You're off the edge of the map, mate... Here there be Monsters!

Our Oasis: The Home of Seraphim Poodles and Their People
Seraphim Mountain is how we affectionately refer to our homestead. We feel blessed to have found a little oasis in a busy world. The mountains are not massive, but the hills are steep, the valleys narrow, and the terrain perfect for carving out a little farm. We've started with only a small steep cleared front and side yard and the rest a tangle of weeds, poison ivy, and beautiful woods. Little by little the boys and I have carved out a small pasture and finally have grass growing in the larger pasture we've cleared "down in the valley." Fencing is up in both pastures. A pole barn was raised through our own labors! It isn't perfectly square, and there are plenty of bent nails. The paint isn't quite perfect, but the animals don't care, and one daddy and two proud little boys enjoy the fact that this is the barn that they built
The efforts of clearing the upper pasture, fencing, and building a barn, have served as a warm up for a more aggressive land upgrade project. More land in the valley, equally overgrown and poisoned is being cleared, tree by tree, branch by branch. Some timber will be sawn into boards with a custom band sawmill built through the collective efforts of three families. This will provide lumber for the next barn and firewood for winter nights. Horses are the next desire, once the rest of the lower land is cleared and stumps removed and grass grown, and the next barn built, and.... Meanwhile we used goats to help "graze" the scrub as well as providing us some meat and milk. High tensile electric fence and a solar charger help provide the incentive for animals to stay on the appropriate side, although goats are a hardy and ornery species (much like their herders!) and find ways to get through even the toughest fencing, working on the premise that the poison ivy is slightly less noxious tasting on the other side of this electrified obstacle. Not as poetic as the whole "Grass is greener..." adage, but more accurate to their particular circumstances. While a long way from being the pasture we desire, we also can see a huge improvement from where we started. A few days with a stump grinder, some grass, and a lot of nuturing and we'll about be there! Oh yeah, and finishing the barn, and continual improvements on the fence, and.......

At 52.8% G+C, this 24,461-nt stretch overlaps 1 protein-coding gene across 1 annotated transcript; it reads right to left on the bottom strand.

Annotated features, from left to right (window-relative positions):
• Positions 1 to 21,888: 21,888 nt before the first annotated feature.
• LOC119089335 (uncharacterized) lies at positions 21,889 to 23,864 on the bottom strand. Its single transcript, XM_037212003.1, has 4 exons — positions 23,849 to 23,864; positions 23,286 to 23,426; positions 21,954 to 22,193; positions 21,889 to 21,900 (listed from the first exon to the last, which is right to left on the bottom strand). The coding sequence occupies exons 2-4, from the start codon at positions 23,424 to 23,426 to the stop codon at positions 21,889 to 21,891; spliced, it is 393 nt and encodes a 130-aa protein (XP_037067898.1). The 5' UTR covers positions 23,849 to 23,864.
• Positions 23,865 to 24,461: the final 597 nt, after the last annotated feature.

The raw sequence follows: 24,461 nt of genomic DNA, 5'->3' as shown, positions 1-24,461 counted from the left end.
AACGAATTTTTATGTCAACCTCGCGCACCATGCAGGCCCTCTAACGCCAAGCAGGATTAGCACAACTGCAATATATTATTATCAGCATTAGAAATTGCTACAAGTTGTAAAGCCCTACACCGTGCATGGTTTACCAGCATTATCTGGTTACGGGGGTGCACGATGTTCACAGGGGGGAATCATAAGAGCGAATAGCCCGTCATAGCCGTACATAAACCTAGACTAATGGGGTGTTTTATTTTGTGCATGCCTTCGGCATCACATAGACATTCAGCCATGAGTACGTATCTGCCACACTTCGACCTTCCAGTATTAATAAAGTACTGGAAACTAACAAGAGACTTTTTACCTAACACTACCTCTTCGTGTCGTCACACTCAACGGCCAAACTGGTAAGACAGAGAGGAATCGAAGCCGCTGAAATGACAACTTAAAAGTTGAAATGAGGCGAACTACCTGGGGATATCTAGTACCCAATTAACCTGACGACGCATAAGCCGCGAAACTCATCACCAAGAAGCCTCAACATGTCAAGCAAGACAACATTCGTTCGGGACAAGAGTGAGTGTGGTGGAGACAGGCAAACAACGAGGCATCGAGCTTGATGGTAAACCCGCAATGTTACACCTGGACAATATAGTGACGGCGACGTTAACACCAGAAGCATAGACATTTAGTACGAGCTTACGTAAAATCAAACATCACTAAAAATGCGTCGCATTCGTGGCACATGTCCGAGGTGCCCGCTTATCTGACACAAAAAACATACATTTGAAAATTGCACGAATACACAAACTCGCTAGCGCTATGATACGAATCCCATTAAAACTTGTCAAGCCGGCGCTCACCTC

Another project we undertook was the addition of a swimming hole. Not exactly the "see-ment pond" of the Clampets, (more vinyl and steel) but still somewhere to escape the heat in the summer. Our problem... topography. How to keep pool and the water contained within anchored to our horizontally challenged property. Well, here are our efforts, and the pleasures of trying.
Most people might see only the poison ivy and all the labor. For the boys and I, this is a labor of love, of growth, of strengthening bones and muscle, of developing skills, and of family togetherness. (If only there was some weight loss included it would be perfect!) We don't have a cul-de-sac to play in, we ride four wheelers on our mountain. We don't play nintendo, we have hatchets, machetes, and saws to cut and move timber. We don't play much with neighborhood children, we play together, making something out of something else (only God makes something out of nothing), putting up fence, working in the woodshop, building model tanks or pinewood derby cars, feeding our animals, training and playing with the poodles, throwing knives and tomahawks, shootin stuff, and just learning and growing together as a family. The boys help roof when there are leaks, feed the furnace when it is cold, and work on machinery when it doesn't run. They are the most wonderful young men I've ever met, and I'm very proud of what they can accomplish, as a team, and often of their own initiative. And don't forget the little sisters and youngest brother who demands to be a part of everything we do, toddling along at his own determined pace. They also ride four wheelers, swing hammers and machetes, fetch cold drinks, climb, run, and assist in every way possible. They are tough as a brick and hold their own in this pioneering family where God is the King, our poodles rule the mountain, and we are but caretakers of what the Lord entrusts us with, both land, animals, and one another.